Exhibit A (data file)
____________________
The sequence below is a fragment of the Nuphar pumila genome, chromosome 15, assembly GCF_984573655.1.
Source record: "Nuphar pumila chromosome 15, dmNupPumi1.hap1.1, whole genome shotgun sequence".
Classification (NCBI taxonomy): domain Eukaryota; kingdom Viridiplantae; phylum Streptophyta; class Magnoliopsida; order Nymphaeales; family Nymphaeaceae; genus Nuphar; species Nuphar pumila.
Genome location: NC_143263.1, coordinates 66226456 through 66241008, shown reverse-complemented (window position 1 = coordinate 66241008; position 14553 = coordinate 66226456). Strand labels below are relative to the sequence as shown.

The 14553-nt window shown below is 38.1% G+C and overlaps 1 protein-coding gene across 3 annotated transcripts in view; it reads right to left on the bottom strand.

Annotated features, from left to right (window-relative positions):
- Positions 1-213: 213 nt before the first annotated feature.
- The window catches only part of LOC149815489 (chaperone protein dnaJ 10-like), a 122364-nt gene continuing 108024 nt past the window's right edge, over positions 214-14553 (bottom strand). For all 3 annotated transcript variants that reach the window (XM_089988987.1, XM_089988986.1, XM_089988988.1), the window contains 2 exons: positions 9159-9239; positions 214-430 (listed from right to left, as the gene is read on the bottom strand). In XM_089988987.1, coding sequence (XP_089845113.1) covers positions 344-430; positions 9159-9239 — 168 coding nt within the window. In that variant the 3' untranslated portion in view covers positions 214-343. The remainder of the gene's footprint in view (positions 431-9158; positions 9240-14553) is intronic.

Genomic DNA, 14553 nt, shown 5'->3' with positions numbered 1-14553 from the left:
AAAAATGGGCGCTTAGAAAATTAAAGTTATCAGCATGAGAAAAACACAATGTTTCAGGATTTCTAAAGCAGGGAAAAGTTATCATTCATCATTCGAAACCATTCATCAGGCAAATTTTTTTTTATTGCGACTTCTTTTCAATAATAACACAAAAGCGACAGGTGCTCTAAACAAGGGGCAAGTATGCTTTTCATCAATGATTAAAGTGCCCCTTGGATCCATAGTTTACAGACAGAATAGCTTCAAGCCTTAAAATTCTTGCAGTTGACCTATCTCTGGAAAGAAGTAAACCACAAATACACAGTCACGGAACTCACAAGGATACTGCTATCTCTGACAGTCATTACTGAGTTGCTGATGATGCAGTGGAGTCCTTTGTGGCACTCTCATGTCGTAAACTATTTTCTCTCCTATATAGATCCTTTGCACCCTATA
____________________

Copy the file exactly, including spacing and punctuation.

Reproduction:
The sequence below is a fragment of the Nuphar pumila genome, chromosome 15, assembly GCF_984573655.1.
Source record: "Nuphar pumila chromosome 15, dmNupPumi1.hap1.1, whole genome shotgun sequence".
Classification (NCBI taxonomy): domain Eukaryota; kingdom Viridiplantae; phylum Streptophyta; class Magnoliopsida; order Nymphaeales; family Nymphaeaceae; genus Nuphar; species Nuphar pumila.
Genome location: NC_143263.1, coordinates 66226456 through 66241008, shown reverse-complemented (window position 1 = coordinate 66241008; position 14553 = coordinate 66226456). Strand labels below are relative to the sequence as shown.

The 14553-nt window shown below is 38.1% G+C and overlaps 1 protein-coding gene across 3 annotated transcripts in view; it reads right to left on the bottom strand.

Annotated features, from left to right (window-relative positions):
- Positions 1-213: 213 nt before the first annotated feature.
- The window catches only part of LOC149815489 (chaperone protein dnaJ 10-like), a 122364-nt gene continuing 108024 nt past the window's right edge, over positions 214-14553 (bottom strand). For all 3 annotated transcript variants that reach the window (XM_089988987.1, XM_089988986.1, XM_089988988.1), the window contains 2 exons: positions 9159-9239; positions 214-430 (listed from right to left, as the gene is read on the bottom strand). In XM_089988987.1, coding sequence (XP_089845113.1) covers positions 344-430; positions 9159-9239 — 168 coding nt within the window. In that variant the 3' untranslated portion in view covers positions 214-343. The remainder of the gene's footprint in view (positions 431-9158; positions 9240-14553) is intronic.

Genomic DNA, 14553 nt, shown 5'->3' with positions numbered 1-14553 from the left:
AAAAATGGGCGCTTAGAAAATTAAAGTTATCAGCATGAGAAAAACACAATGTTTCAGGATTTCTAAAGCAGGGAAAAGTTATCATTCATCATTCGAAACCATTCATCAGGCAAATTTTTTTTTATTGCGACTTCTTTTCAATAATAACACAAAAGCGACAGGTGCTCTAAACAAGGGGCAAGTATGCTTTTCATCAATGATTAAAGTGCCCCTTGGATCCATAGTTTACAGACAGAATAGCTTCAAGCCTTAAAATTCTTGCAGTTGACCTATCTCTGGAAAGAAGTAAACCACAAATACACAGTCACGGAACTCACAAGGATACTGCTATCTCTGACAGTCATTACTGAGTTGCTGATGATGCAGTGGAGTCCTTTGTGGCACTCTCATGTCGTAAACTATTTTCTCTCCTATATAGATCCTTTGCACCCTATA